Boston puppeteer Sara Peattie, co-founder of “The Puppeteers Cooperative,” came to talk about her work to a modest yet enthusiastic crowd last night in the renowned Ballard Institute and Museum of Puppetry. This wasn’t Peattie’s first involvement with the Ballard, however. Earlier this month, she hosted a two-day free puppet-building workshop for the Celebrate Mansfield Parade in downtown Storrs. Last night, she completed her Storrs “trifecta” with a discussion at the Ballard. Peattie spoke for just over an hour about her work around the country and using her skill as a puppeteer to strengthen communities. The event was live-streamed on the Ballard’s Facebook page.
Peattie focused her hour-long talk on various pageants she put together over the years, including her work on the “Out-of-Doors Festival” at the Lincoln Center for the Performing Arts in New York City. There are videos of The Puppeteers Cooperative’s performances at the festival on their website, the oldest one available from 2002. In the video, it’s amazing to see how entranced the audience was at the actors and actresses within the puppets. Peattie made note of that in her talk, saying that “the barrier between fantasy and reality in most people is so thin.” In addition to the Out-of-Doors festival, she also talked of her work for Fight Night in Boston, held on the “first night” of every year.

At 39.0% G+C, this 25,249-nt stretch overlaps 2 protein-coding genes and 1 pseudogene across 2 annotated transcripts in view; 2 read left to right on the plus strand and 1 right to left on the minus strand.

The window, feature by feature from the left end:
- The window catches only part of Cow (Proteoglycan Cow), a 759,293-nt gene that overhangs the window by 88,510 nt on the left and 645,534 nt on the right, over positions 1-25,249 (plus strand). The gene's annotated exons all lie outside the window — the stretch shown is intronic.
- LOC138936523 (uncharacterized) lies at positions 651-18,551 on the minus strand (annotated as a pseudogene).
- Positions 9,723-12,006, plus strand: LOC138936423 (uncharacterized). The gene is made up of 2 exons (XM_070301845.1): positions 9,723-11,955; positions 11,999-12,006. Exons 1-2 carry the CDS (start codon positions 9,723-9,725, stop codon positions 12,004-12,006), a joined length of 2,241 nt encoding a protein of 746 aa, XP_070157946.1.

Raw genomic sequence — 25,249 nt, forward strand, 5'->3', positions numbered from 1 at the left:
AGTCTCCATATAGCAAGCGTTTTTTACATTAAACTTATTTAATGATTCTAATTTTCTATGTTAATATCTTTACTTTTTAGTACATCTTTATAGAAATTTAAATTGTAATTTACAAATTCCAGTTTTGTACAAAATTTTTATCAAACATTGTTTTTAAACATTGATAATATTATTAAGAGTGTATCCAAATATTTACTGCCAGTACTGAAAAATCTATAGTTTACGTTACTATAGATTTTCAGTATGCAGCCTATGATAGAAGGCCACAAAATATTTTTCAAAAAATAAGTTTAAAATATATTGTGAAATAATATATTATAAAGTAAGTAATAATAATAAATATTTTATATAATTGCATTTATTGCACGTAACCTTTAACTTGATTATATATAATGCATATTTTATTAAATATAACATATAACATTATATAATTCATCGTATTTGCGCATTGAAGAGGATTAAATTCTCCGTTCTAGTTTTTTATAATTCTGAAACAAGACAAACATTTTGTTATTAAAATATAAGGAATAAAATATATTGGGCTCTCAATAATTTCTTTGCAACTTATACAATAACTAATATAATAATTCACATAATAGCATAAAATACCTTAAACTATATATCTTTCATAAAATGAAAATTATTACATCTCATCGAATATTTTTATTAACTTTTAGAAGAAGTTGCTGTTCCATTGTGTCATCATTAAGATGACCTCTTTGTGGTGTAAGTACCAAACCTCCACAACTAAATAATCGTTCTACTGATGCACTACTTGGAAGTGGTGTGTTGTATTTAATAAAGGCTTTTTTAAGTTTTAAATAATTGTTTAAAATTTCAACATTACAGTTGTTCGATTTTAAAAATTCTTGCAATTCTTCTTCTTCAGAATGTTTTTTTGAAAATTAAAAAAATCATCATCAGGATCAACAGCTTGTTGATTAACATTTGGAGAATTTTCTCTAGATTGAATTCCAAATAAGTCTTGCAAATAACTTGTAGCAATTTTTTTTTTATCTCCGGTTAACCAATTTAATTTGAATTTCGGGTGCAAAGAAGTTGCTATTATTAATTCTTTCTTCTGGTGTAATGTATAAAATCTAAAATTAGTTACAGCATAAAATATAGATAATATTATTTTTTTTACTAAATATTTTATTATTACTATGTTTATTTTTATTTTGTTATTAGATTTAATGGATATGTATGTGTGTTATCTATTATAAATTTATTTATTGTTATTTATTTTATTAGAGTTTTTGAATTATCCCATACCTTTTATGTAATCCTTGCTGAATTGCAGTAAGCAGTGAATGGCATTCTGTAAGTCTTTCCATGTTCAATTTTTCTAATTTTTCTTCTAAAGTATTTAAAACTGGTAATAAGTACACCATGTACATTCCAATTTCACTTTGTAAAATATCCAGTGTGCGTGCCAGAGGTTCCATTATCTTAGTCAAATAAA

She also remarked on the paradoxical nature of puppeteers, toeing the line between introversion and extroversion. “They hide behind the curtain yet they want to be seen,” Peattie noted. Many of the puppets the Cooperative has forged over the 41 years it has existed are available to be lent to the general public, stored in the Emmanuel Church in Boston.
Puppeteering is such a community-based platform, and it can be hard to find funds to put together intricate shows from time to time. When asked if she had a budget as large as necessary and an infinite timeframe, what her dream pageant location and topic would be, Peattie responded that she would love to put up shows in small towns around the world, and that an “infinite budget” can be a double-edged sword in puppetry. She remarked art can be “ruined by too much money,” and that a small scale for most acts is perfect.
In a separate question, she remarked that Storrs’ request for her help to build oversized puppets of “army ants” was the strangest task she has been dealt in her illustrious career as a puppeteer.
“Obstreperous Puppets”, an exhibition of Peattie’s work, is currently available to view at the Balland until Sunday, Oct. 8.
Daniel Cohn is a campus correspondent for The Daily Campus. She can be reached via email at email@example.com.